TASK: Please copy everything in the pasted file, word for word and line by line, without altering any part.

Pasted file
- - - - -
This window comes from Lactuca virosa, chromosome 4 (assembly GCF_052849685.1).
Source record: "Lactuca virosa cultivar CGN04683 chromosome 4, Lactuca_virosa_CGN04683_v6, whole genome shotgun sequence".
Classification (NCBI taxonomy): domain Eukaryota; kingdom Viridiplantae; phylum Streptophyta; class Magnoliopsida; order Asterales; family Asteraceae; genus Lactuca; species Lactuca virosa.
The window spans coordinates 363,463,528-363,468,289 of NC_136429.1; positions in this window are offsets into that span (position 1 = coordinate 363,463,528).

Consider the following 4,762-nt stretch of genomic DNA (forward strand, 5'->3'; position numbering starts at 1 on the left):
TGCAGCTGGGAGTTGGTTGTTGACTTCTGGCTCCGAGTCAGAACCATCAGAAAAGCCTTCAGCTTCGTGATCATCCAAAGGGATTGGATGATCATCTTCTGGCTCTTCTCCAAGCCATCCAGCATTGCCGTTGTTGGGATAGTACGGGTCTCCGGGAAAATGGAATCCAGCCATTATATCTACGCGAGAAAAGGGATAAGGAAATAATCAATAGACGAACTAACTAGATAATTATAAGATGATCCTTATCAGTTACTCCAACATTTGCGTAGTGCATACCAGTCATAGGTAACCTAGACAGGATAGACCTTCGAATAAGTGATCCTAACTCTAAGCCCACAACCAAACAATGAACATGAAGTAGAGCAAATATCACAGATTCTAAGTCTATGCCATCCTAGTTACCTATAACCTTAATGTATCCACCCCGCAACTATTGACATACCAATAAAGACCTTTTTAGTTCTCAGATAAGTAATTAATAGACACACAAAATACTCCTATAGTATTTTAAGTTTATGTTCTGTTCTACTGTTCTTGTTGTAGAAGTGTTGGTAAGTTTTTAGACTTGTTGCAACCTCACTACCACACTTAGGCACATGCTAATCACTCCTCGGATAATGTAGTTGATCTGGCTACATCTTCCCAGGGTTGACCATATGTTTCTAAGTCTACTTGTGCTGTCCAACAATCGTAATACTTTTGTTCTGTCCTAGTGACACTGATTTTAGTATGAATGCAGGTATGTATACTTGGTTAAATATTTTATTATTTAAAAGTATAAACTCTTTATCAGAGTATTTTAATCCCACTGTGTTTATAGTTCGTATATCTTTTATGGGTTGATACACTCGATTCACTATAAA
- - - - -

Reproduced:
This window comes from Lactuca virosa, chromosome 4 (assembly GCF_052849685.1).
Source record: "Lactuca virosa cultivar CGN04683 chromosome 4, Lactuca_virosa_CGN04683_v6, whole genome shotgun sequence".
Classification (NCBI taxonomy): domain Eukaryota; kingdom Viridiplantae; phylum Streptophyta; class Magnoliopsida; order Asterales; family Asteraceae; genus Lactuca; species Lactuca virosa.
The window spans coordinates 363,463,528-363,468,289 of NC_136429.1; positions in this window are offsets into that span (position 1 = coordinate 363,463,528).

Consider the following 4,762-nt stretch of genomic DNA (forward strand, 5'->3'; position numbering starts at 1 on the left):
TGCAGCTGGGAGTTGGTTGTTGACTTCTGGCTCCGAGTCAGAACCATCAGAAAAGCCTTCAGCTTCGTGATCATCCAAAGGGATTGGATGATCATCTTCTGGCTCTTCTCCAAGCCATCCAGCATTGCCGTTGTTGGGATAGTACGGGTCTCCGGGAAAATGGAATCCAGCCATTATATCTACGCGAGAAAAGGGATAAGGAAATAATCAATAGACGAACTAACTAGATAATTATAAGATGATCCTTATCAGTTACTCCAACATTTGCGTAGTGCATACCAGTCATAGGTAACCTAGACAGGATAGACCTTCGAATAAGTGATCCTAACTCTAAGCCCACAACCAAACAATGAACATGAAGTAGAGCAAATATCACAGATTCTAAGTCTATGCCATCCTAGTTACCTATAACCTTAATGTATCCACCCCGCAACTATTGACATACCAATAAAGACCTTTTTAGTTCTCAGATAAGTAATTAATAGACACACAAAATACTCCTATAGTATTTTAAGTTTATGTTCTGTTCTACTGTTCTTGTTGTAGAAGTGTTGGTAAGTTTTTAGACTTGTTGCAACCTCACTACCACACTTAGGCACATGCTAATCACTCCTCGGATAATGTAGTTGATCTGGCTACATCTTCCCAGGGTTGACCATATGTTTCTAAGTCTACTTGTGCTGTCCAACAATCGTAATACTTTTGTTCTGTCCTAGTGACACTGATTTTAGTATGAATGCAGGTATGTATACTTGGTTAAATATTTTATTATTTAAAAGTATAAACTCTTTATCAGAGTATTTTAATCCCACTGTGTTTATAGTTCGTATATCTTTTATGGGTTGATACACTCGATTCACTATAAA